So far, the question’s been hard to answer. Most sophisticated, tightly controlled experiments were done in mice raised in completely sterile environments — hardly the best model, given that most humans are colonized at birth by resident microbes in our mothers’ vaginal canal.

Data in humans are far more limited and often correlational in nature. In varying degrees, our microbiome connects to a slew of metabolic diseases, such as obesity and diabetes. It also, crucially, acts as a communication channel between our immune and digestive systems.

The link to brain disorders is perhaps the most tantalizing. Children with autism, for example, often also suffer from gastrointestinal problems. As do patients with anxiety, depression, schizophrenic and neurodegenerative disorders, suggesting malfunctioning gut microbes. But is it just a connected fact, or is it a cause for their illness?

Without figuring out causal relationships, there’s little use in pursuing a drug. But bioceutical companies like Second Genome have a workaround. The goal is not to target every disease, says CEO Peter DiLaura, it’s to take aim at just a few.

In particular, ones with large unmet therapeutics need and evidence showing a large microbiome-driven causation, explains DiLaura. Obesity, Type 2 diabetes and Crohn’s disease all fit the bill, and Second Genome is tackling each with laser focus.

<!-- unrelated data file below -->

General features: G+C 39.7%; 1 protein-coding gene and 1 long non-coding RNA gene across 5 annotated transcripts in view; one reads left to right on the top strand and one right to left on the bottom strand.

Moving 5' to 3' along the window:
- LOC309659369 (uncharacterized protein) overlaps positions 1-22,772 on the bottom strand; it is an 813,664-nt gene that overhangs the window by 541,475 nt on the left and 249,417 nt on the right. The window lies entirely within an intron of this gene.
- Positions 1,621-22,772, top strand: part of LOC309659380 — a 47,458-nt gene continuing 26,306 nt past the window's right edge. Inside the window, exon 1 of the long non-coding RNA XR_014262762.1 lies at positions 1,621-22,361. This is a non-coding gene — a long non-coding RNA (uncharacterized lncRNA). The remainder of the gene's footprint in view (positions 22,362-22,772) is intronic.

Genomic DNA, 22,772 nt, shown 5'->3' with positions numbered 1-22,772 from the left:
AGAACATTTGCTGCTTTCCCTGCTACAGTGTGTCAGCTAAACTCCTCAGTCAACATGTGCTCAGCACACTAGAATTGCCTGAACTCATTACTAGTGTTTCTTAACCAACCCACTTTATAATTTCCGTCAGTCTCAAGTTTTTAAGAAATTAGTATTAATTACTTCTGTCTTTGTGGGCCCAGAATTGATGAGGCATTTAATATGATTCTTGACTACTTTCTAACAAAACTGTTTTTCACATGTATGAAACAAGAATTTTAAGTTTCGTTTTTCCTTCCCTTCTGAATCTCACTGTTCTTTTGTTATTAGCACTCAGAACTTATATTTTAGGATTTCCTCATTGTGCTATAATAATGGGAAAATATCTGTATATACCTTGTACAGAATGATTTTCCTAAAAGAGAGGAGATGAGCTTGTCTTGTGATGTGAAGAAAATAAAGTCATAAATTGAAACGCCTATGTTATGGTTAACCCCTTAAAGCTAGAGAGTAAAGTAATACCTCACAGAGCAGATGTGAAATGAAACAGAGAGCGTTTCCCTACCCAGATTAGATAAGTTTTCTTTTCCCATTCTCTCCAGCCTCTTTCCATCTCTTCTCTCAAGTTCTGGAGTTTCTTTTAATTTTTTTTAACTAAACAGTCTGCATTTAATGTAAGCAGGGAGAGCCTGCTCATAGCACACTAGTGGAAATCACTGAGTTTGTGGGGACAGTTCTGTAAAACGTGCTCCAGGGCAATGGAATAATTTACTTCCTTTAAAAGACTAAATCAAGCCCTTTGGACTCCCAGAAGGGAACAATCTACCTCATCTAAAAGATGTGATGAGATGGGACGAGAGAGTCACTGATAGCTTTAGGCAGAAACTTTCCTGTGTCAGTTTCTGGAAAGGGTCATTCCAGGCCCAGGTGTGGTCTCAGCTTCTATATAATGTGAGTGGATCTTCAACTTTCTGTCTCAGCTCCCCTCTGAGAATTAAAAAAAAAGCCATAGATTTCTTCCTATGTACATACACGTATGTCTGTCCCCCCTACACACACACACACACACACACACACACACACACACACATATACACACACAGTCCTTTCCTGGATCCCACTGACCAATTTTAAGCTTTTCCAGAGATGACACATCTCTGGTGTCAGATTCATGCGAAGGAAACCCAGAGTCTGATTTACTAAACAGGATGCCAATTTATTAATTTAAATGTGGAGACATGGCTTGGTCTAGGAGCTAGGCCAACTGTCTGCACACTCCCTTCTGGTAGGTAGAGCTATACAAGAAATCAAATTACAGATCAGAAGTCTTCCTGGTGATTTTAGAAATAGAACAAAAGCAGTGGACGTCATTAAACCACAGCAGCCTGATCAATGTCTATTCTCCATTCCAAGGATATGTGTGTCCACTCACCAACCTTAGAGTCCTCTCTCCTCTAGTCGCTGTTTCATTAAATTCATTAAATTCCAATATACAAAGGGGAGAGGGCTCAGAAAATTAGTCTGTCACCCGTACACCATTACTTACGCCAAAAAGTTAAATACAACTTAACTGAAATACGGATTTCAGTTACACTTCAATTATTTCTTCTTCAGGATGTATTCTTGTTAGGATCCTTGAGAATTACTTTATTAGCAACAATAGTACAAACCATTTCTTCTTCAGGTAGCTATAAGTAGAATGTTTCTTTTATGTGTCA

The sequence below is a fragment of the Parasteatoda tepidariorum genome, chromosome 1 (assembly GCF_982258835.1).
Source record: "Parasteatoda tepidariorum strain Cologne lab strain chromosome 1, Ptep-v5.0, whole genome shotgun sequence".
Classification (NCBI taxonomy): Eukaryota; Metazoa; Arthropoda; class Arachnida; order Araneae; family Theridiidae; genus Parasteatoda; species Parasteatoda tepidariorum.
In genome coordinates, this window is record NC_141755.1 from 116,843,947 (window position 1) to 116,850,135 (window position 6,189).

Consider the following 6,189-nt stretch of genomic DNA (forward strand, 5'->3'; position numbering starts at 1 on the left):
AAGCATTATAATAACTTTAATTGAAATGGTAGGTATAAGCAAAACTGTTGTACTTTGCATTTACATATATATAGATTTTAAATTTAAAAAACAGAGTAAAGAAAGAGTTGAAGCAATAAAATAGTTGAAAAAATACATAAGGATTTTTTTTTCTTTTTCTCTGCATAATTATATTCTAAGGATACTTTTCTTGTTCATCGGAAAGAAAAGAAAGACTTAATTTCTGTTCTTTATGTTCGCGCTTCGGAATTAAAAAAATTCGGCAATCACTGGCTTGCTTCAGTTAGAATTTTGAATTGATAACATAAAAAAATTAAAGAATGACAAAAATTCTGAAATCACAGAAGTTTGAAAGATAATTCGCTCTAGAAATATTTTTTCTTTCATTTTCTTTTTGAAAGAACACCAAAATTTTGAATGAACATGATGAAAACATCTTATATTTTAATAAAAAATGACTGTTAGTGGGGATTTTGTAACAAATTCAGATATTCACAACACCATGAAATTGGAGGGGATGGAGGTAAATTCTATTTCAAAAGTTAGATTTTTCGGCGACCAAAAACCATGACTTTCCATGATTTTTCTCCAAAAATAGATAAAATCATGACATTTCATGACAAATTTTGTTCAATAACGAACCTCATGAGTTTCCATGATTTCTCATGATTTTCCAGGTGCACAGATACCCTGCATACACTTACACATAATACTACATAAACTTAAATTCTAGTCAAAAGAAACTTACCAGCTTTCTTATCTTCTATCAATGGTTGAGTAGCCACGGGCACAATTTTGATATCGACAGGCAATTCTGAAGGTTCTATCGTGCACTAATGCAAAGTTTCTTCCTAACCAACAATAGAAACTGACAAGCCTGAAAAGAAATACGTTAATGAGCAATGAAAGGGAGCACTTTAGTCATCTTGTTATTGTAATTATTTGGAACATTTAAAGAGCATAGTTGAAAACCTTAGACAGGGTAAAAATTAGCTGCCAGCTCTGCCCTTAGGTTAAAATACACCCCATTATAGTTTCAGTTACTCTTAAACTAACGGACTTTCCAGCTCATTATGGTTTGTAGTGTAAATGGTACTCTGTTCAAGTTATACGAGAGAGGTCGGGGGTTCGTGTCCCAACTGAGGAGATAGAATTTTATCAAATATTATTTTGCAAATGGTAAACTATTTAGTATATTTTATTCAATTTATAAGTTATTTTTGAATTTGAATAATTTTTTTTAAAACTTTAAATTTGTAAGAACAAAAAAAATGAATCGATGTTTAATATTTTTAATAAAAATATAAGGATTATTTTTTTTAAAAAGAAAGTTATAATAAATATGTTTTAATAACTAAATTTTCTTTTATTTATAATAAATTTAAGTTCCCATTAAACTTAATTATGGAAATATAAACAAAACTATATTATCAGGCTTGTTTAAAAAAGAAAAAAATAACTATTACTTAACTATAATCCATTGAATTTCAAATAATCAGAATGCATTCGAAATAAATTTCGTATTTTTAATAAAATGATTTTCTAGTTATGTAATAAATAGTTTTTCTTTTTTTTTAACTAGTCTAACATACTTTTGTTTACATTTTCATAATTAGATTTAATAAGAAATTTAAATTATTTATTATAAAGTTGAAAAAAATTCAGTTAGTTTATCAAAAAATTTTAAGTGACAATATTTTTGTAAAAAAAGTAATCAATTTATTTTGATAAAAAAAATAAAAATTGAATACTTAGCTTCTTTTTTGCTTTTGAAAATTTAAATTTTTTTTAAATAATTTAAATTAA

Chemical exploration

If successful, Second Genome could relieve millions of people of their chronic disease. The key to unlocking the gut-health secret, said DiLaura, is tapping into the ancient language that connects host with microbe.

“We’re code breakers,” says DiLaura. For eons, we have only focused on the host side of things; with advances in genomic profiling and big data, we can finally tap into the conversation within and surrounding the microbiome.

Preliminary results hint at complex answers. The composition of the gut microbiome — the balance between “good” and “bad” bacteria — can influence health by regulating inflammation in the body.

We can easily change the microbiome composition with diet and antibiotics, sometimes in less than a week,says Sonnenburg. This works well in our favor. His team is currently working on a molecule called sialic acid, which prevents harmful bacterial from taking over the gut after heavy antibiotic use.

Other companies are taking “bugs as drugs” quite literally.

OpenBiome, a company based in Cambridge, Mass, is providing frozen stool samples from healthy, pre-screened individuals to hospitals. There, the samples are put into the colons of people suffering from the deadly — and otherwise untreatable — gut infection Clostridium difficile, which kills 14,000 Americans each year.

Early results have been nothing short of remarkable so far: in a 2011 review of 317 patients, fecal transplants cleared up the infection in 92% of cases. To facilitate long-term maintenance treatment, the team is working on capsules that patients can take orally.